Just this notion alone debunks the “THEY TOOK OUR JOBS” argument! Nobody took anyone’s jobs. The bosses handed them to immigrants under the guise of a better life for their families. The jobs were there for taking, but the working at that time didn’t really want to those jobs. The people weren’t into the coal industry and in a jealous rage the industry decided to use immigrants against the working class. And the sad part is it worked. These corporations created and benefited from anti-immigrant xenophobia. 

Once these immigrants and also former slaves were in these coal towns, they were paid for the coal they extracted by the ton, not by the hours they worked in the mines. But they weren’t paid in real dollars, but something called Scrip, which was money made up the coal bosses. This is where the game of Monopoly originated, because Scrip is basically play money, disguising a new era of wage slavery! This kept the miners subservient and dependent on the coal companies but also ensured that these coal bosses in West Virginia were going to be richer than god.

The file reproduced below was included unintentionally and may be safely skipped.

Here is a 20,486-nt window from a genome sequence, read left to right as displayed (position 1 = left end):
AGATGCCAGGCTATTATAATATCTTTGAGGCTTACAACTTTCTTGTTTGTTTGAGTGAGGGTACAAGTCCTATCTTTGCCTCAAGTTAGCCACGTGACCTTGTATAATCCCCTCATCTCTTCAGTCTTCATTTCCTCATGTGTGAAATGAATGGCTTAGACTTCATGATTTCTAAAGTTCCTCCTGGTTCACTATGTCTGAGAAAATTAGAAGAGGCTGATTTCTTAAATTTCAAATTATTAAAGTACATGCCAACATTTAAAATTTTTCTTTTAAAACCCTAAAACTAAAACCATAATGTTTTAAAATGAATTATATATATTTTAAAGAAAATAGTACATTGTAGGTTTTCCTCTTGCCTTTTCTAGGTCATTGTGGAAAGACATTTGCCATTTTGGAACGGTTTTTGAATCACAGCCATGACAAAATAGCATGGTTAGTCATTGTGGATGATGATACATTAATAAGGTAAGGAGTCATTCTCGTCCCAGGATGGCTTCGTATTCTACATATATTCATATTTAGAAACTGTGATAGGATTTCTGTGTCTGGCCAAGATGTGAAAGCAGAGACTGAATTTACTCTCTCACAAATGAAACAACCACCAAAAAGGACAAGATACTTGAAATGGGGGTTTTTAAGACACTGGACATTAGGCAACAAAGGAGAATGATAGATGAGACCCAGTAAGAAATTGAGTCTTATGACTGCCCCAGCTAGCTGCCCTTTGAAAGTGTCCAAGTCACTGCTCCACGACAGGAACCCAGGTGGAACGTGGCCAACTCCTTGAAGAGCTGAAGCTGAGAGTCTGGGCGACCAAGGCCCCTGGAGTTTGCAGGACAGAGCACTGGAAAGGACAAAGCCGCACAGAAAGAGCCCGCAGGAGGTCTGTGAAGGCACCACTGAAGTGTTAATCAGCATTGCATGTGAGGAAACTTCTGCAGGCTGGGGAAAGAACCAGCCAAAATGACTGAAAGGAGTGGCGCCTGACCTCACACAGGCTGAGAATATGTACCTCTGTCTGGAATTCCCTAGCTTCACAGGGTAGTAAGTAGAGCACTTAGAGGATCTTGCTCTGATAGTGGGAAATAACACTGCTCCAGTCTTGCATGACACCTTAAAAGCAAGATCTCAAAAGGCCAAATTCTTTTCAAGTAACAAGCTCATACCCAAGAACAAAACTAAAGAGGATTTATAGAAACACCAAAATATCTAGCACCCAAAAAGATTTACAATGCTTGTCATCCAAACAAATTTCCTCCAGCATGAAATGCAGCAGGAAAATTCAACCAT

In the company towns the fake money was used to pay for lodging, supplies and utilities. These towns were also primarily non-union areas in Southern West Virginia. These towns also had mercenaries hired by the coal bosses to ensure the miners would stay in line and not unionize. The coal bosses called them company towns but they were basically forced labor camps. Eventually the Nazis would look at this and say “Hey that’s not a bad idea!” 

[SC 2] Up north, the United Mine Workers of America, or the UMWA or the Miner’s Unions, had partnered with the International Worker Of the World to engage in strikes. Mother Jones, the octogenarian activist, joined the UMWA & Eugene Debs in Pittsburgh to lead a strike in 1897. This was the first major win for the Miner’s Union. 

[SC 3] Following this Mother Jones led strikes and demonstrations all across Pennsylvania. Mother Jones was a major advocate for getting rid of child labor. She led a protest of young kids that worked factory & mine jobs on a march to Teddy Roosevelt’s summer home in 1903. I’m sure all the rich folks in sippin’ tea in their estates were shocked and said “well why do you have to make child labor so political!”